Feed The Mantra [on KS Friday]

As part of the 2020 census, Kerri and I were randomly selected to participate in a healthcare questionnaire. On first glance this might seem worse than a spoon full of castor oil but we were excited because the system of healthcare in America has been ruinous to us. There isn’t a single life decision that we make that doesn’t run through the fractious draconian system we mistake for health care [note: the good people who populate the system, the nurses and doctors and technicians are remarkable. My barb is meant for the money machine that intercepts our capacity to create a system that places the health of the citizens as central to the mission].

We spent an hour on the phone with a lovely woman who asked us multiple choice questions that were carefully written to avoid any real data. When she asked us if, over the last 12 months, we’d experienced anxiety, hopelessness, or depression, we burst out laughing. She laughed, too. “Was our level of anxiety high, somewhat high, moderate, little, or very little?” We answered with more laughter and she said, “Well, I have to ask!”

I told her the story of taking Kerri to the hospital the night she broke her wrists. Wrapped up like a mummy, in great pain, we sat for several minutes in the parking lot staring at two doors. The first led to the emergency room and would, no doubt, also lead to bankruptcy. The second door led to urgent care and perhaps an inability to care for a pianist with two broken wrists. We debated our choices for several long minutes. Keep in mind, we have healthcare. It is more expensive than all of the rest of our bills combined. And, we are afraid to use it.

“Have you avoided treatment or refused treatment in the anytime in the last 12 months because of cost?”

“Yes.”

We told the lovely woman conducting the questionnaire how much our premiums actually cost and she gasped. Literally. “I had no idea,” she muttered. Her job provides healthcare.

We access our coverage through the misnomer, Affordable Care Act. It provides a supplement so we can actually “afford” our coverage but access also comes with a cliff. It’s constructed like a cage. It’s an all or nothing abyss that prevents us from earning a living. We cannot earn enough to pay our bills because we’d have to jump a mighty-premium-reimbursal-crevasse to make enough money to survive the cliff. Catch-22. It’s why I stopped showing or selling my paintings; a single extra dollar could have pushed us over. Our get-out-of-jail-free-card? A job with healthcare.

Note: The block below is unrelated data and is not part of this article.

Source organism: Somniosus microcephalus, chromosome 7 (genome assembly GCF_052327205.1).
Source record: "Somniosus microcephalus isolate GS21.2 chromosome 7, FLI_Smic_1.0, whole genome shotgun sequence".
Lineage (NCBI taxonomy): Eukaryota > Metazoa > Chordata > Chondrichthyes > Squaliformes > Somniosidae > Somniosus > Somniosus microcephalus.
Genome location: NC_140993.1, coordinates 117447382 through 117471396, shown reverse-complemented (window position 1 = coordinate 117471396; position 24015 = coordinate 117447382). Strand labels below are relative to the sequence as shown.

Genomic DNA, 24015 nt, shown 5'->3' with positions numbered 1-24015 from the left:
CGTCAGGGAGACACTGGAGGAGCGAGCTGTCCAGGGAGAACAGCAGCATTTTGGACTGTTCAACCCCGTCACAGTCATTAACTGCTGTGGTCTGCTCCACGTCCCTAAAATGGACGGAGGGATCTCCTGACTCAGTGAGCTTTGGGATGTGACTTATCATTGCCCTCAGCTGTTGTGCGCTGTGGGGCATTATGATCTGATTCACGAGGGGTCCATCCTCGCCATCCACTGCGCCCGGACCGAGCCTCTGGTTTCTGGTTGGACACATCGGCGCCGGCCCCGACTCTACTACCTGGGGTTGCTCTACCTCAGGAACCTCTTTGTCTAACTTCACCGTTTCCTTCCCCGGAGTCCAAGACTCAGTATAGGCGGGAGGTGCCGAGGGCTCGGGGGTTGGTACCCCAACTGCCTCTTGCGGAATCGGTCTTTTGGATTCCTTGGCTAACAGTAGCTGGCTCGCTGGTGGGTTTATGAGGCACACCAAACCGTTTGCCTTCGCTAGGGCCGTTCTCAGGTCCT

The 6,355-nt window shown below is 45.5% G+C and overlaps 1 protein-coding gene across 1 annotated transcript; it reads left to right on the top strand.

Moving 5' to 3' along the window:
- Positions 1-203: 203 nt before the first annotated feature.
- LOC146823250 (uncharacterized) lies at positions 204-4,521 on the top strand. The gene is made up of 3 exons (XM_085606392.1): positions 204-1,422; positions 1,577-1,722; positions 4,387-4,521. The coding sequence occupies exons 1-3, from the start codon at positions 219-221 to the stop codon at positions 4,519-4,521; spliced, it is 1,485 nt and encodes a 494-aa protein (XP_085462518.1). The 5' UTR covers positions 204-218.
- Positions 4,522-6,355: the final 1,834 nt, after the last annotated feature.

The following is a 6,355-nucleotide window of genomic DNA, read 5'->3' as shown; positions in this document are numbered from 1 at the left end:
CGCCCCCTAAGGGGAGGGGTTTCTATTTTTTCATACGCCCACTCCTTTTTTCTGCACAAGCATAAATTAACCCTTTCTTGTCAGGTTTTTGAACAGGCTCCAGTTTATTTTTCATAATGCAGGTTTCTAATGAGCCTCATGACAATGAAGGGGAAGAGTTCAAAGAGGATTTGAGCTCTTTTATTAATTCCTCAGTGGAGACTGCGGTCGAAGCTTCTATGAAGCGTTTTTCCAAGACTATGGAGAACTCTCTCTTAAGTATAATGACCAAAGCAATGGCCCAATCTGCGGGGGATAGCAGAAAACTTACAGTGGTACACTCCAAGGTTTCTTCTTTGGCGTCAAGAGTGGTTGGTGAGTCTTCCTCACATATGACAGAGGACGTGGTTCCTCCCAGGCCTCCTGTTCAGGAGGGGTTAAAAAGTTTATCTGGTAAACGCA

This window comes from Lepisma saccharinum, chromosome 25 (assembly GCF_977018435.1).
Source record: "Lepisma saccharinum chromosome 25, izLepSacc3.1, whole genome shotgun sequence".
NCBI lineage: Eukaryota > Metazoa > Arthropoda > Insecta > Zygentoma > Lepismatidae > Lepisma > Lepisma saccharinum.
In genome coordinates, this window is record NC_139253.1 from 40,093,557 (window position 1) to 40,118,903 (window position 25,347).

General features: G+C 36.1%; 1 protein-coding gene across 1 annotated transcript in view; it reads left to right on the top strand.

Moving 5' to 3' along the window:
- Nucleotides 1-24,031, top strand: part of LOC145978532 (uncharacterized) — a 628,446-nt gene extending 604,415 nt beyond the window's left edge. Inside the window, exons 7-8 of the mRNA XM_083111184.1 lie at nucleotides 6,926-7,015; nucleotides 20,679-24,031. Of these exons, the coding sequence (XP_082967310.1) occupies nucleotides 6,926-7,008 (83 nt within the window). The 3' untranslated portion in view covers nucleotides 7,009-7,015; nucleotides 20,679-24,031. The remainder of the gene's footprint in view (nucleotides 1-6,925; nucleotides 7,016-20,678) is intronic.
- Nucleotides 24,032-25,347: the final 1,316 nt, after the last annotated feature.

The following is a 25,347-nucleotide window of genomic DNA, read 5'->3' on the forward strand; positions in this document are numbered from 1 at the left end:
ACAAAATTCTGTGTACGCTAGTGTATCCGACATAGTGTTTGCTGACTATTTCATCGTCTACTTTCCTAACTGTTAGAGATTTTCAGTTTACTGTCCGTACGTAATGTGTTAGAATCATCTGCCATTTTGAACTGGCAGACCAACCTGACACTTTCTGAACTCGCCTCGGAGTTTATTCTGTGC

For a moment, the lovely woman winced and was silent on the other end of the phone. “There’s no space to put this information,” she said. “I’ll put it in the notes at the end,” she said to herself. We knew, all three of us, that no one will ever read the notes.

We left the questionnaire disappointed but affirmed in our belief that nothing will change anytime soon. Our fatal blind spot in these perhaps-soon-to-be-united-states is that we think everything needs to run like a business. It’s why our schools fail. It is why our prisons are over populated. Market forces come with levers that work well if you are selling electronics but are debilitating if your are trying to educate children or provide accessible healthcare to a citizenry. I’ve seen many, many arts organizations and other not-for-profits enter a death spiral when a “well-meaning” board member insists that the organization run like a business. Apples cannot be oranges.

We feed each other a not-insignificant mantra these days. This is where we are. Let’s not miss this day. Rise above the circumstance. Each day, new. Let’s live, fully live, right here, Right Now.

RIGHT NOW and all of Kerri’s albums are available on iTunes

read Kerri’s blog post on EACH NEW DAY

each new day/right now ©️ 2010 kerri sherwood

Stand In Ambiguity [on KS Friday]